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Parks May Lift Mood As Much As Christmas

Parks May Lift Mood As Much As Christmas

Feeling unhappy and cranky? The treatment: Take a walk under some trees in the park.

That may not be the exact prescription from your doctor, but a study shows that visitors to urban parks use happier words and express less negativity on Twitter than they did before their visit—and that their elevated mood lasts for up to four hours afterward.

 

The effect is so strong—scientists from the University of Vermont (UVM) discovered—that the increase in happiness from a visit to an outpost of urban nature is equivalent to the mood spike on Christmas, by far the happiest day each year on Twitter.

The study was published in People and Nature.

For three months, the scientists studied hundreds of tweets per day that people posted from 160 parks in San Francisco. “We found that, yes, across all the tweets, people are happier in parks,” said Aaron Schwartz, a UVM graduate student who led the research, “but the effect was stronger in large regional parks with extensive tree cover and vegetation.” Smaller neighborhood parks showed a smaller spike in positive mood, and mostly paved civic plazas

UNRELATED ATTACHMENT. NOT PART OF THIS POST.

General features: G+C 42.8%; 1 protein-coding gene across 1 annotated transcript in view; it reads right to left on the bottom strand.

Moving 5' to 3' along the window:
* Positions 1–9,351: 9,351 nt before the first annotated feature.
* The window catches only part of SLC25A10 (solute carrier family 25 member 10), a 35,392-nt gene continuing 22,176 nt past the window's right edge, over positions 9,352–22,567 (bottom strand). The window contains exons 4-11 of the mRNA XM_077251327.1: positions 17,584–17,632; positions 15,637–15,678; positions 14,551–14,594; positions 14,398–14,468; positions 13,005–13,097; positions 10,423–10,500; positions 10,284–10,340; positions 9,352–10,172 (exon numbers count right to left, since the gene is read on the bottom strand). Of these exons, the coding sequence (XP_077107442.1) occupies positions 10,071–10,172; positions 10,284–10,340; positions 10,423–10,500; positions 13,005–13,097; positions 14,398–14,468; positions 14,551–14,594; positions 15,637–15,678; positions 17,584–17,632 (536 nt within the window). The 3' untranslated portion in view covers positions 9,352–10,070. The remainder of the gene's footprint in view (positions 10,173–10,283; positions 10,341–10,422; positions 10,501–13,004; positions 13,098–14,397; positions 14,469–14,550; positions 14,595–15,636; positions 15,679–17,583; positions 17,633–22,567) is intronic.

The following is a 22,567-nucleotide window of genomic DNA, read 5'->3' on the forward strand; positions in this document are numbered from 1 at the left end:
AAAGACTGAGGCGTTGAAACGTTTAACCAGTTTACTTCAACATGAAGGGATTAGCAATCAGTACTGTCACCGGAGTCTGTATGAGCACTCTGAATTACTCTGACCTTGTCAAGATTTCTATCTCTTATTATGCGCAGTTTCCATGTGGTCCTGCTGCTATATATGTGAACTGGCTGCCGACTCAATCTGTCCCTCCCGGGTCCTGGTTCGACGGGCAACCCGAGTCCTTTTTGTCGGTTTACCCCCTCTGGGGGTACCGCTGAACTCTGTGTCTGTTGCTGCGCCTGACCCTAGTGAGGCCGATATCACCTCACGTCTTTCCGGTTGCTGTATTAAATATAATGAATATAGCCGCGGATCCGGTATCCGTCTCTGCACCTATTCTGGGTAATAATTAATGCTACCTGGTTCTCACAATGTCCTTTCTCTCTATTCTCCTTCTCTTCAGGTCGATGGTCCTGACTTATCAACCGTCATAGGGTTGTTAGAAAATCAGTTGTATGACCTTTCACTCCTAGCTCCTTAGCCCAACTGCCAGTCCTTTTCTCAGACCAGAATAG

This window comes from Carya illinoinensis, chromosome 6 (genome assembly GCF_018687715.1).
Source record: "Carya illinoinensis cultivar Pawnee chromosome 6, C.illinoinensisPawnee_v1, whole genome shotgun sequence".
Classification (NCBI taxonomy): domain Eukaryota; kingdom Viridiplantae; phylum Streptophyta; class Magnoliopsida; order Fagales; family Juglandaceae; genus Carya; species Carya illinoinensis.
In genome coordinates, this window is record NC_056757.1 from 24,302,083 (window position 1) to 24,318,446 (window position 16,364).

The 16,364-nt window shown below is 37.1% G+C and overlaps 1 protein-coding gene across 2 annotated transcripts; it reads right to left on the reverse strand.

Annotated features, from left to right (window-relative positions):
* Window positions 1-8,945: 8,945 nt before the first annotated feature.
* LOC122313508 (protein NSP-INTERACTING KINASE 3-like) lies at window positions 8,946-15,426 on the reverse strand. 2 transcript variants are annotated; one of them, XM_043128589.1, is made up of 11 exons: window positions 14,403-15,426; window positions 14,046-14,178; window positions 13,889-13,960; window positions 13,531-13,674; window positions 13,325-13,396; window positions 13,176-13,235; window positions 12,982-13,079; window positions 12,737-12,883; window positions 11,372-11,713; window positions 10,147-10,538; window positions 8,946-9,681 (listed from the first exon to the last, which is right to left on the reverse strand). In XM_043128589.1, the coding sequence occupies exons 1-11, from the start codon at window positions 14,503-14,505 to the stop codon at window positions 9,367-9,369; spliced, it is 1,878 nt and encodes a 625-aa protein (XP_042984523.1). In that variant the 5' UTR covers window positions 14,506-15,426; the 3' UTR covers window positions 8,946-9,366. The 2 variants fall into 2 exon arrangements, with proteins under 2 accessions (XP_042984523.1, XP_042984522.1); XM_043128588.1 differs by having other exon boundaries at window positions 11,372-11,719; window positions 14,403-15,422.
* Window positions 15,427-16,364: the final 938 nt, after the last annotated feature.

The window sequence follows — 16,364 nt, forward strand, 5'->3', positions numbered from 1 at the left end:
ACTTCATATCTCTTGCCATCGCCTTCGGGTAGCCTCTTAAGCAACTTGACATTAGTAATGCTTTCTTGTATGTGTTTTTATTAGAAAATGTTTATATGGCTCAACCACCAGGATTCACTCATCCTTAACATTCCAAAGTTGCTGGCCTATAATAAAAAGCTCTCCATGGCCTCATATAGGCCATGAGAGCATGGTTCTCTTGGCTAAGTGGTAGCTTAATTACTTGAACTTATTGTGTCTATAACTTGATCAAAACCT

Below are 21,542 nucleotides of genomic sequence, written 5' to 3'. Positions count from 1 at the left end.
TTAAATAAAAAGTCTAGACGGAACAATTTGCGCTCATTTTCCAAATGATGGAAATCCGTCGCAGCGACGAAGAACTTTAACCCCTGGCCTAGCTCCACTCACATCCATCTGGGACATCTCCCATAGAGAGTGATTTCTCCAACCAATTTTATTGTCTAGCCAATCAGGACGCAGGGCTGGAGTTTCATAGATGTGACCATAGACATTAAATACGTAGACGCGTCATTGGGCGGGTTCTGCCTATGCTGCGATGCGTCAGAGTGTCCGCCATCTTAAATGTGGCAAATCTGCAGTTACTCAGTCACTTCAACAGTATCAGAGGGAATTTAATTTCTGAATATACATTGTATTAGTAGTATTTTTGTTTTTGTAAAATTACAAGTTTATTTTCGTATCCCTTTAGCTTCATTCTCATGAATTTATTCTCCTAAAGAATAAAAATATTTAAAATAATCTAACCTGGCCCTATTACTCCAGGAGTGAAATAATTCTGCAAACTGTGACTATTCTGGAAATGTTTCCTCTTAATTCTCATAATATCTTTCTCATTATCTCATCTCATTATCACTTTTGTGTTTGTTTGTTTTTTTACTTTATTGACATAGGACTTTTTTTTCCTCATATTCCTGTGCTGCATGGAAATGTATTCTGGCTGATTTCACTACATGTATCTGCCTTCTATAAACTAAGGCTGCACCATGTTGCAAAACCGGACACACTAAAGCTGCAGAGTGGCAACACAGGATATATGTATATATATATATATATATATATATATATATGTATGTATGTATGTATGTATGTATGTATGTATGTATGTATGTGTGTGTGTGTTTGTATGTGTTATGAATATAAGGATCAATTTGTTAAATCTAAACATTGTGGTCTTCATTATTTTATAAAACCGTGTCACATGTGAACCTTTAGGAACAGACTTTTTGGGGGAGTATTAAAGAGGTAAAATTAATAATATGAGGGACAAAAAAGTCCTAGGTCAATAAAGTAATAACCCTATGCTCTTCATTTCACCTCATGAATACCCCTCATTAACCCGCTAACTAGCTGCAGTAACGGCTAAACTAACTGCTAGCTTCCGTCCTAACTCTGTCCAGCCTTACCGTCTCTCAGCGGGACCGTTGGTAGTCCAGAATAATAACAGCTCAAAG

and squares showed the least mood elevation.

In other words, it’s not just getting out of work or being outside that brings a positive boost: The study shows that greener areas with more vegetation have the biggest impact.

“While we don’t address causality in our study, we do find that negative language—like ‘not,’ ‘no,’ ‘don’t,’ ‘can’t’—decreased in the period immediately after visits to urban parks,” said Chris Danforth, PhD, a professor at UVM’s Complex Systems Center and a co-author on the study.

This article was adapted from information provided by UVM.

IMAGE: By Heather Swanson.

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